One out of every five Australians will experience some form of mental illness each year. Three out of every ten Australians will be seriously affected.
Depression alone is predicted to be one of the world’s largest health problems by 2020.
While mental illness comes in many forms, it is loosely defined as a health condition that changes a person’s thoughts, feelings or behavior (or all three) and causes the person distress and difficulty in day-to-day functioning.
As with many diseases, mental illness can vary from severe to mild cases. Individuals with mental illness do not necessarily look like they are sick, especially if their illness is mild. Other people may show more explicit symptoms such as confusion, agitation or withdrawal.
Research shows that tertiary students are at a greater risk of developing mental illness than the general population.
The aim of Mental Health Week is to encourage people to move towards better mental health by promoting social and emotional wellbeing to the community, encouraging people to maximise their health potential and enhance the coping capabilities of communities, families and individuals.
“Students are less likely to seek help [than the general population] and may not even know what help is available,” says Leonie Baxter, Curtin’s Mental Health Week organiser. “If students are not coping, they may just drop out.
“Curtin’s Mental Health Week activities utilise the experiences of current students and staff, Curtin alumni and local agencies to present information specifically for the student audience,” says Baxter.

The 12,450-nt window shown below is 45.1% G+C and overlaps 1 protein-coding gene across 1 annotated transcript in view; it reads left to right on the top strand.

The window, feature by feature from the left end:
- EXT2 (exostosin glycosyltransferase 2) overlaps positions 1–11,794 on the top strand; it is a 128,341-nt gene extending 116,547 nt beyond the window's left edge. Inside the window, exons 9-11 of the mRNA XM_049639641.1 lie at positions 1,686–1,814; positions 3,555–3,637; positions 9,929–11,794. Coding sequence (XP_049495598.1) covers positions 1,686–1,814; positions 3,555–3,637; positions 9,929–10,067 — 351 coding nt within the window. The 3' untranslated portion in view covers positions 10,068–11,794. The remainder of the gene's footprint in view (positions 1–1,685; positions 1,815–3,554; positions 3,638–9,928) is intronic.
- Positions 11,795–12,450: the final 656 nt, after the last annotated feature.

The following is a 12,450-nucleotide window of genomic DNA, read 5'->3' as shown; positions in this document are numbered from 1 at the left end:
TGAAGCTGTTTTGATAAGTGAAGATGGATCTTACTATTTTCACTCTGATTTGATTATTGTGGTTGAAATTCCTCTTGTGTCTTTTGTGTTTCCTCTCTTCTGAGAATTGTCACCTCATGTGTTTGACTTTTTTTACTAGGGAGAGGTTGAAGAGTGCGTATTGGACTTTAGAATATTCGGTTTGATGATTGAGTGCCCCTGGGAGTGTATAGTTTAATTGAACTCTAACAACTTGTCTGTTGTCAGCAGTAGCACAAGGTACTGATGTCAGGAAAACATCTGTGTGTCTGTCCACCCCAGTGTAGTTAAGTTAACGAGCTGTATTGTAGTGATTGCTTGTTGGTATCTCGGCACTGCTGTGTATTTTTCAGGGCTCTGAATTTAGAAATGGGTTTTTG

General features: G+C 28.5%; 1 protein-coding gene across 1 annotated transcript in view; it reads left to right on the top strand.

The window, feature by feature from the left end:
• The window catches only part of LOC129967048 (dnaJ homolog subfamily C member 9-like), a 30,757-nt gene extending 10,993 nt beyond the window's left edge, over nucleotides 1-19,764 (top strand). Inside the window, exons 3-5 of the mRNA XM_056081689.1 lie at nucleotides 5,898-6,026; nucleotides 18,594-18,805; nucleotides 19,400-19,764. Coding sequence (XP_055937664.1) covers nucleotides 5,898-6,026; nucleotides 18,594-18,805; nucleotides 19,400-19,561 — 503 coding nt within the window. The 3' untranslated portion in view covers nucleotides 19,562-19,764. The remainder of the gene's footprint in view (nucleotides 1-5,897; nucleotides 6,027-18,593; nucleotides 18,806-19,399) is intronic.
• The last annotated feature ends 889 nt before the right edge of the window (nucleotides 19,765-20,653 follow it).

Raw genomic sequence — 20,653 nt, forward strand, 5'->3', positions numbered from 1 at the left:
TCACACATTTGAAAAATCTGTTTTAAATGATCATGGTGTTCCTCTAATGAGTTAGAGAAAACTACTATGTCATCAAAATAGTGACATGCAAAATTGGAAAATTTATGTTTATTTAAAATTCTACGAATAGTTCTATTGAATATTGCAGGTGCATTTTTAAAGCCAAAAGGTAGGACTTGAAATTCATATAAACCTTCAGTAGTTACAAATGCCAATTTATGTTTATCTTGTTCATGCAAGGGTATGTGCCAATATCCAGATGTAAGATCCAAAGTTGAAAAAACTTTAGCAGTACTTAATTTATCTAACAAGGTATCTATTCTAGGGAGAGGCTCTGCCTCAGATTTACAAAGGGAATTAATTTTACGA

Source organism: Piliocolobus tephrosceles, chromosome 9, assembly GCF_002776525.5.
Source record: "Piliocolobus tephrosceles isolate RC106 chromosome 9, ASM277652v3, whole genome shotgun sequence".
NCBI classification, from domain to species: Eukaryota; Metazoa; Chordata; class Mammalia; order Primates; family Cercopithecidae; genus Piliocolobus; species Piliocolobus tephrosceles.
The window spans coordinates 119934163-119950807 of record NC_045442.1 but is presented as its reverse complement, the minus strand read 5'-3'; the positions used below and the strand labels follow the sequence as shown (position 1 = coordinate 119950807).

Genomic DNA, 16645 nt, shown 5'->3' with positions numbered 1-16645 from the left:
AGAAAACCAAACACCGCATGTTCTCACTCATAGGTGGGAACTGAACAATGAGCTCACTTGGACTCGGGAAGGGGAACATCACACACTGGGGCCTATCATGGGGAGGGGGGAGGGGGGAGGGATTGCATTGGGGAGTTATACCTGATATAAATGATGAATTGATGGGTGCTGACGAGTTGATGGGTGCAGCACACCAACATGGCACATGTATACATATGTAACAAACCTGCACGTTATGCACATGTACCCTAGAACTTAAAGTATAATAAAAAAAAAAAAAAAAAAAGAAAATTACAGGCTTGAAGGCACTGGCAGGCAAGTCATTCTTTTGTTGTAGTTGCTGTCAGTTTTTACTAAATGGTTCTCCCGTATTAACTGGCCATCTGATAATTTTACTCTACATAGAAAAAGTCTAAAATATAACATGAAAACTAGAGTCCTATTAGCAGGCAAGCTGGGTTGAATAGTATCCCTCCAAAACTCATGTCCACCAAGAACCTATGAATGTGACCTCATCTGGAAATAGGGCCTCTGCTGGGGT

During Mental Health Week, Curtin will showcase a wide array of activities promoting wellbeing such as meditation classes, free yoga, self image and social media discussions and a free movie to wrap up the week.
“The best bit of Mental Health Week is hearing people’s personal experiences and success in recovery,” says Baxter, who is a mental health nurse at Curtin. “While a mental illness can be difficult to live with, hearing that people do come out on top is inspiring and encouraging to others.”
Get involved in this year’s Mental Health Week. Check out what’s on offer on Bentley Campus from Monday 6 October to Friday 10 October.
Curtin Lecturer wins prestigious mental health award
Dr Robyn Martin, a lecturer from the School of Occupational Therapy and Social Work, has been awarded the McCusker Charitable Foundation Award for Excellence as part of the 2014 Mental Health Good Outcomes Awards.
Professor Donna Chung, Curtin’s Head of Social Work, says Dr Martin’s contribution to the mental health field spans more than 20 years. Dr Martin has worked in the mental health sector and in women’s services to address domestic and family violence, homelessness, child protection and substance abuse.
“She is an exceptional advocate who is committed to sharing information about mental health recovery. A leader who walks the walk and talks the talk, Robyn infuses lived experience into teaching and works hard to inspire her students and fellow staff,” says Professor Chung.
The Mental Health Commission presented the award to Dr Martin on World Mental Health Day.